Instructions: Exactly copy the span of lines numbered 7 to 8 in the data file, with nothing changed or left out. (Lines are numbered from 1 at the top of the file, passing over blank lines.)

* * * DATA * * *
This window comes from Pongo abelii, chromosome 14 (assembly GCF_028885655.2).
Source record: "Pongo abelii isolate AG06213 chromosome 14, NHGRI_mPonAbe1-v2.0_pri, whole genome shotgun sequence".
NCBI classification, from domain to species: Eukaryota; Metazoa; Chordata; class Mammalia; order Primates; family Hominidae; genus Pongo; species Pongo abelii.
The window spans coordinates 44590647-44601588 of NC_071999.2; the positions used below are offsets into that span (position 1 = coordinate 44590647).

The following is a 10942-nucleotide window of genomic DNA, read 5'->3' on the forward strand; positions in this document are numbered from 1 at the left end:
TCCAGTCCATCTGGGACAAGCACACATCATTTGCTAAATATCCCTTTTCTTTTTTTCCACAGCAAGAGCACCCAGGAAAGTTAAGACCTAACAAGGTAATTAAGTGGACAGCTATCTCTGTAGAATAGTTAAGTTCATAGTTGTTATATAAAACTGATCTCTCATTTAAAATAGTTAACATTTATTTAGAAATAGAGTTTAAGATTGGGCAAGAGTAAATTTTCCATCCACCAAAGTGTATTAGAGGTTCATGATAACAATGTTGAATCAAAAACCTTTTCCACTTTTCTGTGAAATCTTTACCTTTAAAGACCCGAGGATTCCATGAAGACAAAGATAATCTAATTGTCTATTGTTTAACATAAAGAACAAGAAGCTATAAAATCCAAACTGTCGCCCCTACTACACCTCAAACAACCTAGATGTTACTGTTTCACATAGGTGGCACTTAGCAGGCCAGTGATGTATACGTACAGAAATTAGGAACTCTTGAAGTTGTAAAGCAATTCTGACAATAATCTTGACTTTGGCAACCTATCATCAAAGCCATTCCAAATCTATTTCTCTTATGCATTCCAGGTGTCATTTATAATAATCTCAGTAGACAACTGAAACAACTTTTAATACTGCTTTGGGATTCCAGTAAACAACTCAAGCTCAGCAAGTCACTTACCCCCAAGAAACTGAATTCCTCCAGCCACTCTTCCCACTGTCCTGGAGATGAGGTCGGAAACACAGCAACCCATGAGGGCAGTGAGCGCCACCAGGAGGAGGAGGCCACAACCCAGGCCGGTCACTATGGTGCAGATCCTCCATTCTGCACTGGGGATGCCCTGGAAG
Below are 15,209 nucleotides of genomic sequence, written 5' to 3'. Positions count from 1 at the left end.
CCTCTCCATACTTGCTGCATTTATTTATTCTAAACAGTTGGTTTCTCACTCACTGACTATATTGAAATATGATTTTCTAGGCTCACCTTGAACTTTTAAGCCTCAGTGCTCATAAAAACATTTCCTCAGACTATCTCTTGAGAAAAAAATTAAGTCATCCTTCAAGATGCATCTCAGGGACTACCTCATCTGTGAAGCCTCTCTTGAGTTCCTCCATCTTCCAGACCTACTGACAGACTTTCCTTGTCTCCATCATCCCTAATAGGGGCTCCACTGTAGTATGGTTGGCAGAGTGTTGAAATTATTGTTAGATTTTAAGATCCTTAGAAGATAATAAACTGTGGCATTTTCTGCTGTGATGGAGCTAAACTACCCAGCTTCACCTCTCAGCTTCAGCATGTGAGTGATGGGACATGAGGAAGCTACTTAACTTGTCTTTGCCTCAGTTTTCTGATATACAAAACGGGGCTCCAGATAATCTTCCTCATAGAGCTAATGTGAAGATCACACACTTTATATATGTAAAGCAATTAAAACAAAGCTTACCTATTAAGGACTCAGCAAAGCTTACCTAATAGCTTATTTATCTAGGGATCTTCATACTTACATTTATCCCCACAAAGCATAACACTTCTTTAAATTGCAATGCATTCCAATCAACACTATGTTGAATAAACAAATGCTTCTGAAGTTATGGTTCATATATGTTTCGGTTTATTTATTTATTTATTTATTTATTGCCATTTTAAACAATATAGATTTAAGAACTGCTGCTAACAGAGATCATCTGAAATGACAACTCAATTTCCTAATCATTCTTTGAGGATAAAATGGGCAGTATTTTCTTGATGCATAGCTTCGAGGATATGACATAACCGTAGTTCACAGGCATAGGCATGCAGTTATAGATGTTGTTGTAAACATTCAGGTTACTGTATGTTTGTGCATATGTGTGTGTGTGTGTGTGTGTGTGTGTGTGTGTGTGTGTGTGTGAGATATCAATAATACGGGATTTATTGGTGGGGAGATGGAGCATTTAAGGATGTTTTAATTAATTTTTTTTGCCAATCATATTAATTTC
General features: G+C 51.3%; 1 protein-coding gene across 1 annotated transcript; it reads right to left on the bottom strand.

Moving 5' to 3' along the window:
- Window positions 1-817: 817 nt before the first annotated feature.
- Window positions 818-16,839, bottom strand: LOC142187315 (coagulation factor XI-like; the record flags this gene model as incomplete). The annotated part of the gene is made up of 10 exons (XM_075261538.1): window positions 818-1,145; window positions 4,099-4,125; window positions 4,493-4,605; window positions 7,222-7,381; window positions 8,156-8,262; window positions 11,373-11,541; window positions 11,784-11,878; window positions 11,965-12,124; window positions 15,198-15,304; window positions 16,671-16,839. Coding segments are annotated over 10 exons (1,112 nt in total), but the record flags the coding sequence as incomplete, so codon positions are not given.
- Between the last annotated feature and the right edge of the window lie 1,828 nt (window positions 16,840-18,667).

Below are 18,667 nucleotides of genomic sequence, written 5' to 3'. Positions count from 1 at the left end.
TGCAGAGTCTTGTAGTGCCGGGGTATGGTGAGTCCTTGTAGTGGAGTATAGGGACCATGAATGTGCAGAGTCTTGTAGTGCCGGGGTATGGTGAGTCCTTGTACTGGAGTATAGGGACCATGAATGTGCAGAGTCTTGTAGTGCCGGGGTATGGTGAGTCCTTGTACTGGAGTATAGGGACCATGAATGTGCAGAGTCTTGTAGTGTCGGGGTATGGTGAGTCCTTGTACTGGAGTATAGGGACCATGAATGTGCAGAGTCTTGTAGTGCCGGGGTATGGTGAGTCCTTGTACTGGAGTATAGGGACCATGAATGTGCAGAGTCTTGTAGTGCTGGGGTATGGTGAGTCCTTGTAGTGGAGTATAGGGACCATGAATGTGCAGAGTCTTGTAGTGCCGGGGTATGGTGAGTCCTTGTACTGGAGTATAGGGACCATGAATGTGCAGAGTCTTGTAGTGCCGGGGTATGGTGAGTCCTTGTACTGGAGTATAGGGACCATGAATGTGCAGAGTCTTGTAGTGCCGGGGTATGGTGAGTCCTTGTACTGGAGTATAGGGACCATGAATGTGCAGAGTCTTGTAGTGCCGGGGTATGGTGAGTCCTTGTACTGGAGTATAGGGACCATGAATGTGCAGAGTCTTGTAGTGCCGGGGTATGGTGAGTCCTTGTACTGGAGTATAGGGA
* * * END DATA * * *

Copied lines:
Below are 15,209 nucleotides of genomic sequence, written 5' to 3'. Positions count from 1 at the left end.
CCTCTCCATACTTGCTGCATTTATTTATTCTAAACAGTTGGTTTCTCACTCACTGACTATATTGAAATATGATTTTCTAGGCTCACCTTGAACTTTTAAGCCTCAGTGCTCATAAAAACATTTCCTCAGACTATCTCTTGAGAAAAAAATTAAGTCATCCTTCAAGATGCATCTCAGGGACTACCTCATCTGTGAAGCCTCTCTTGAGTTCCTCCATCTTCCAGACCTACTGACAGACTTTCCTTGTCTCCATCATCCCTAATAGGGGCTCCACTGTAGTATGGTTGGCAGAGTGTTGAAATTATTGTTAGATTTTAAGATCCTTAGAAGATAATAAACTGTGGCATTTTCTGCTGTGATGGAGCTAAACTACCCAGCTTCACCTCTCAGCTTCAGCATGTGAGTGATGGGACATGAGGAAGCTACTTAACTTGTCTTTGCCTCAGTTTTCTGATATACAAAACGGGGCTCCAGATAATCTTCCTCATAGAGCTAATGTGAAGATCACACACTTTATATATGTAAAGCAATTAAAACAAAGCTTACCTATTAAGGACTCAGCAAAGCTTACCTAATAGCTTATTTATCTAGGGATCTTCATACTTACATTTATCCCCACAAAGCATAACACTTCTTTAAATTGCAATGCATTCCAATCAACACTATGTTGAATAAACAAATGCTTCTGAAGTTATGGTTCATATATGTTTCGGTTTATTTATTTATTTATTTATTTATTGCCATTTTAAACAATATAGATTTAAGAACTGCTGCTAACAGAGATCATCTGAAATGACAACTCAATTTCCTAATCATTCTTTGAGGATAAAATGGGCAGTATTTTCTTGATGCATAGCTTCGAGGATATGACATAACCGTAGTTCACAGGCATAGGCATGCAGTTATAGATGTTGTTGTAAACATTCAGGTTACTGTATGTTTGTGCATATGTGTGTGTGTGTGTGTGTGTGTGTGTGTGTGTGTGTGTGTGTGAGATATCAATAATACGGGATTTATTGGTGGGGAGATGGAGCATTTAAGGATGTTTTAATTAATTTTTTTTGCCAATCATATTAATTTC